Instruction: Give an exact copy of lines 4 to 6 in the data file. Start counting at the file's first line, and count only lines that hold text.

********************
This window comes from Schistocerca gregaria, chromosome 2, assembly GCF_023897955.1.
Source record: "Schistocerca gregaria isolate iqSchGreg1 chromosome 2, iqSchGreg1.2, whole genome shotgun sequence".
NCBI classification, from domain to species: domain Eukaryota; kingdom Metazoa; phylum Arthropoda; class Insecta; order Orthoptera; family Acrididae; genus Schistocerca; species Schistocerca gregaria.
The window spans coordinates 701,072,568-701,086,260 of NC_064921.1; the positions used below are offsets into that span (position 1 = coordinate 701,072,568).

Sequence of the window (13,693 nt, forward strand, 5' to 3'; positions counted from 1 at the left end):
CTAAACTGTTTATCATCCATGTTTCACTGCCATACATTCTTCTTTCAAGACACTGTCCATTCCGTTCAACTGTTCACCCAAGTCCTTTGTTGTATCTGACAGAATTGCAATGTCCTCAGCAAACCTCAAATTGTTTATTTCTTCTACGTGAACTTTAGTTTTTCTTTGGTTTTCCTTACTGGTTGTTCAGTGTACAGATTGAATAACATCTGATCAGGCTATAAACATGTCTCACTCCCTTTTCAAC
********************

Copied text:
The window spans coordinates 701,072,568-701,086,260 of NC_064921.1; the positions used below are offsets into that span (position 1 = coordinate 701,072,568).

Sequence of the window (13,693 nt, forward strand, 5' to 3'; positions counted from 1 at the left end):
CTAAACTGTTTATCATCCATGTTTCACTGCCATACATTCTTCTTTCAAGACACTGTCCATTCCGTTCAACTGTTCACCCAAGTCCTTTGTTGTATCTGACAGAATTGCAATGTCCTCAGCAAACCTCAAATTGTTTATTTCTTCTACGTGAACTTTAGTTTTTCTTTGGTTTTCCTTACTGGTTGTTCAGTGTACAGATTGAATAACATCTGATCAGGCTATAAACATGTCTCACTCCCTTTTCAAC